Haq achchha. Par uske liye koi aur marey toh aur achchha. The packed hall burst into laughter when chief guest Arun Shourie recited these lines by Pakistani poet Faiz Ahmed Faiz which declare that it’s good to have rights but if someone else dies upholding them, it’s even better! This was at the inauguration of the just- concluded Lit For Life in Chennai, promoted as the sharpest literary festival in the country, and Shourie was making an impassioned plea for the freedom of speech and creative expression, urging that we stand together and speak up when fundamental rights are threatened or violated. Faiz’s lines instantly resonated, proving yet again that there’s nothing like poetry to reach directly to the heart.
The discovery of a collection of Subramania Bharati’s poems simultaneously published in Tamil and English goaded me to climb a short ladder at home to reach up to two shelves of poetry coated with the dust of years. Sneezing and snorting I brought the books down and embarked on a nostalgic trip. Swirling around in my head were lines from Bharati. In one he thunders Acchamillai, acchamillai, acchamenbadillaiyey / ucchimeethu vaanidinthu vizhuginra bothinum / acchamillai, acchamillai, acchamenbadillaiyey (We have no fear, no fear at all, even if the skies break and fall on our heads, we have no fear). In another he tells children to run about and play together: Odi vilaiyaadu paappa… koodi vilaiyaadu paappa. He burned with the desire for freedom and the emancipation of women, even as he sang about wiping out discrimination of every kind, stomping up and down streets, reciting his poems in an impassioned frenzy — all this by the time he was 39, when he died (in 1921) following complications after having been trampled upon by a temple elephant.
Bharati naturally leads to Kabir. Anybody who has studied Hindi in school will know the doha (couplet): Kasturi kundali basey, mrig dhoondai ban mahi /Aise ghat ghat Ram hai, duniya dekhe nahi (the deer roams the forest following the scent of musk which actually lies within itself, even as we seek god outside ourselves). Or this one: Bura jo dekhan main chala, bura na miliya koy / Jo dil khoja aapana, mujhsey bura na koy (I sought the bad in others but discovered, when I looked within, that there was no one as bad as myself).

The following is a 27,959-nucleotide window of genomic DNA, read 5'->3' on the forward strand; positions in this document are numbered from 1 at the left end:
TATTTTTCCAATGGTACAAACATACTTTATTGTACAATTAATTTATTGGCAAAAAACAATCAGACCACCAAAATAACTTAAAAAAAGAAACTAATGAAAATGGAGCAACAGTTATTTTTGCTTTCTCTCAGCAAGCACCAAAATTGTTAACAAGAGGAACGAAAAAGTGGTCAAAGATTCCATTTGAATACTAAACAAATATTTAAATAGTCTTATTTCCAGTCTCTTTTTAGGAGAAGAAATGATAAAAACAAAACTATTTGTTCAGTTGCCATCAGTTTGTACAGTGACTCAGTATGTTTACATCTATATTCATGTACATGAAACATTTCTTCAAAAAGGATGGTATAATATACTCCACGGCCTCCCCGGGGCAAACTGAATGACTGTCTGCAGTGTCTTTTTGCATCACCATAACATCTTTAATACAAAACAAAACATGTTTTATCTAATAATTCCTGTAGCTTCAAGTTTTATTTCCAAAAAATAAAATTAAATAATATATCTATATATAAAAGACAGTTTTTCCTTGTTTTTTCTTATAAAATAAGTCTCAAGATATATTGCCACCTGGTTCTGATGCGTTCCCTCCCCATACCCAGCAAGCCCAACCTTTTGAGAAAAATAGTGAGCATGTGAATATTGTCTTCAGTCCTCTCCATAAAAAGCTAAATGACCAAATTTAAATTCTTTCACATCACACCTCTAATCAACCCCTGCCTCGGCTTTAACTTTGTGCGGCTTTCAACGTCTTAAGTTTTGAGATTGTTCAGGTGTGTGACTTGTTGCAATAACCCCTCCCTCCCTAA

The search naturally led to the master who wove pure magic with his words: Rabindranath Tagore who turned down a knighthood from the British in protest against the Jallianwala Bagh massacre, saying the bejeweled necklace did not become him, it hurt him to wear it (Ei monihaar aamaay naahi shaajay / Erey porthey geley laagey, erey chheenthey geley baajey).
This brought back memories of a late evening in Ooty (now Udagamandalam), sitting on a low wall by a sloping road just outside the home of a dear friend’s aunt, singing Rabindra Sangeet to our heart’s content. One of the poems her uncle recited that evening was about a dusky beauty called Krishnakali whom the whole village calls ‘dark’, in which every stanza ends with the line: Kaalo? Taa shey jotoee kaalo hok, dekhechhi taar kaalo horin chokh (Dark? No matter how dark she may be, I have seen her black gazelle eyes). This line sends a shiver of delight up my spine each time I recall it.
Ho Chi Minh, the venerable Vietnamese leader, former prime minister and president, who led the independence movement of the Democratic Republic of Vietnam and who worked towards the unification of North and South Vietnam, wrote a series of poems when he was a prisoner of the Chinese in 1942–43. He was smart enough to write in Chinese so that his captors could read what he was writing and thus would not be suspicious, as we often are even when we hear people speak in a language we do not understand. The edition of Prison Diary on my bookshelf has the poems in Chinese, Vietnamese and English! Here’s one small sample from Uncle Ho: